What will remain under that sign at the former retail giant after a massive bank-ordered sell-off this month is unclear.
This week, Furrow Auction Co. completed a four-day “total liquidation of all inventory, machinery and equipment,” according to the company’s website. Items to be auctioned included carpet/linoleum cutting systems, delivery trucks, floorcovering, fork lifts, furniture, golf carts and store fixtures. Even the Carpets of Dalton trolley — which the website listed at $265,000 — is up for sale.
The store remained open on Wednesday, however, representatives with Carpets of Dalton, including company founder Lamar Hennon and his son-in-law Ken Brown, did not return phone messages seeking comment about the company’s plans.
Once a top floorcovering and furniture retailer in the United States, Carpets of Dalton has struggled during the recent economic slowdown. Since 2008, Carpets of Dalton’s sales have plummeted by more than 50 percent.
In May, Floor Covering News Weekly ranked Carpets of Dalton No. 41 on its list of the top 50 retailers in the country for 2011. A year before, Carpets of Dalton was No. 20.
The magazine reported $19 million in estimated sales for the company in 2010, compared to $26 million in sales in 2009. In 2008, the company had $40 million in sales.
Last fall, BB&T filed suit seeking more than $40 million in defaulted loans and interest from Carpets of Dalton, its affiliate companies and executives. The lawsuit named Lamar Hennon, sons Jerry Hennon and Rodney Hennon, and Brown as defendants. Companies named as defendants were American Home Showplace, Bostic Illinois Investments, Campus Pointe at WKU LLC, Carpets of Dalton and Hennon and Brown Properties LLC.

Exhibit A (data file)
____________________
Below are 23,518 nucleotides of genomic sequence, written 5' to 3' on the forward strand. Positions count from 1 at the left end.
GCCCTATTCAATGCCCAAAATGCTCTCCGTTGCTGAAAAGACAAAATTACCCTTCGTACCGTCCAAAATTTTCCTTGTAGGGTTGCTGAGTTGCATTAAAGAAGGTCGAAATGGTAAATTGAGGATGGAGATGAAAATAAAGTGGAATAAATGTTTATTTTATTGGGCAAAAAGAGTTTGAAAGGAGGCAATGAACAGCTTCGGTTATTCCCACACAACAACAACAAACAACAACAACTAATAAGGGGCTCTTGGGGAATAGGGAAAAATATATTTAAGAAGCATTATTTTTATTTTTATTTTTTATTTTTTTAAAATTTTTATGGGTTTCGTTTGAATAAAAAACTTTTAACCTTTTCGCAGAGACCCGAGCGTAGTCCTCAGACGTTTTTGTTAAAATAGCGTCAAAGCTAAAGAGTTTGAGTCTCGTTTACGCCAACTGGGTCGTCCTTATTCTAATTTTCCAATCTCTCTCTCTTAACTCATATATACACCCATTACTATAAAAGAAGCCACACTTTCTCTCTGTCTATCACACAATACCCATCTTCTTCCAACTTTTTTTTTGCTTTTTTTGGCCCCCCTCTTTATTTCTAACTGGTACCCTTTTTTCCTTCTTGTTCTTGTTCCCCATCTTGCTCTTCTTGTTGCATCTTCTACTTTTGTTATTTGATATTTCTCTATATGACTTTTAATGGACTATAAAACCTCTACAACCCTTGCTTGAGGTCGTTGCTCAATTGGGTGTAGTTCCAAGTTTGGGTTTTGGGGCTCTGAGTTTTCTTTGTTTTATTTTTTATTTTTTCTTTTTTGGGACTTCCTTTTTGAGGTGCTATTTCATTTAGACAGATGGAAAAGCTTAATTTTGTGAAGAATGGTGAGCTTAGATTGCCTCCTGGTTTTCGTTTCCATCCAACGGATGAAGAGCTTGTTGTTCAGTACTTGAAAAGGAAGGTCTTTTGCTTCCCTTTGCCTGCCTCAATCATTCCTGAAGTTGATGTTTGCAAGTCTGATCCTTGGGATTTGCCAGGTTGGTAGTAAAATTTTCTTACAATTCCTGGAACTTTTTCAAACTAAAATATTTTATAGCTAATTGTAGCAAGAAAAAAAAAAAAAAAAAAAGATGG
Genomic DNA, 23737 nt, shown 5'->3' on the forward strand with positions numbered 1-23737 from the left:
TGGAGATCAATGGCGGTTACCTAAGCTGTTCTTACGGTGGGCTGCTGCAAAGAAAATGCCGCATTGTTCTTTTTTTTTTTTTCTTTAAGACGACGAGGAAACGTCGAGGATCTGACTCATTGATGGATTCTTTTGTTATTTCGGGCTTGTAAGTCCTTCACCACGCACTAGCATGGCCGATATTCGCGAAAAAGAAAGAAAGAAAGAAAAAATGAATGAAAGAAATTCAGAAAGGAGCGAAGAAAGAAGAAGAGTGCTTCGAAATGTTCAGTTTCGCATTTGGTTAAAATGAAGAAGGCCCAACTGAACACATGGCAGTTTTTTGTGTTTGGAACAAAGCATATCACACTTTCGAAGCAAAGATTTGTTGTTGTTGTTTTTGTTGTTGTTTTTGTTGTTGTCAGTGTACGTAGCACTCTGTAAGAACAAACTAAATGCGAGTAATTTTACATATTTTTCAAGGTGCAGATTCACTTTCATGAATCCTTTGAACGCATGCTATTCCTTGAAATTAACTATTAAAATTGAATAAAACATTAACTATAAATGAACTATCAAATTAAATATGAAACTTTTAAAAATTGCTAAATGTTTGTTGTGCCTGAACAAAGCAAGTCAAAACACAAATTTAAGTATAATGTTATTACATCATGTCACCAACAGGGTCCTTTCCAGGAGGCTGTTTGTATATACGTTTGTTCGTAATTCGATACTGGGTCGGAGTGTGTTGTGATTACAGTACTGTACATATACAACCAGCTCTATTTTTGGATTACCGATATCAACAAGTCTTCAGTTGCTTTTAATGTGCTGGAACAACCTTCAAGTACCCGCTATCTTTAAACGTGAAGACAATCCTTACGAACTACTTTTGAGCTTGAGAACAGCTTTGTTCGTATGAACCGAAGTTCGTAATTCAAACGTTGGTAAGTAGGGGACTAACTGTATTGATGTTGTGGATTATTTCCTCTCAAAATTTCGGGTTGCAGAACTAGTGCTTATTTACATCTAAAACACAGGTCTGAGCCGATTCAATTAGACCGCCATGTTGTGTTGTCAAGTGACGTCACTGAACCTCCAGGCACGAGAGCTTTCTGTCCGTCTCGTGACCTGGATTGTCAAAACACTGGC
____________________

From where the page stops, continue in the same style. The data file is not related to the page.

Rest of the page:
Bank officials have declined to comment.
At the time, Carpets of Dalton officials declined to speak to The Daily Citizen about the lawsuit. They did release a two-page statement about the company’s “restructuring initiatives” that began in 2009.
“My family and I would like to personally thank all our customers and suppliers for their continued support during these difficult and changing times,” Lamar Hennon said in the statement. “The Dalton area is our home; we are committed to continue to set the highest standard in retailing for our friends and neighbors, to ensure the highest quality products are available at fair and reasonable prices, and to continue to provide quality employment opportunities for decades to come.”
In January, First Tennessee Bank National Association filed a lawsuit against Carpets of Dalton and Lamar Hennon saying they defaulted on a line of credit loan. The bank asked for $13.83 million in damages. The two sides resolved the matter and planned to submit a proposal to the federal court in Rome, according to court records. The lawsuit has since been sealed.
Whitfield County property tax records list Lamar Hennon as the owner of the Carpets of Dalton land.
Hennon founded Carpets of Dalton in 1970 as a small, wholesale carpet business. The business grew to more than one million square feet of shopping space. The company moved into the furniture business with the opening of American Home Showplace in 1992. In 2001, the Buy the Room store opened containing value-priced items, from sofa sets to bedding. Three years later, World of Outdoor Living opened offering grills, outdoor furniture, outdoor kitchens and accessories. In 2006, the company opened AHS Furniture Liquidators, a 135,000-square-foot furniture store.
At one time, the company had 260 employees and approximately $20 million in inventory.
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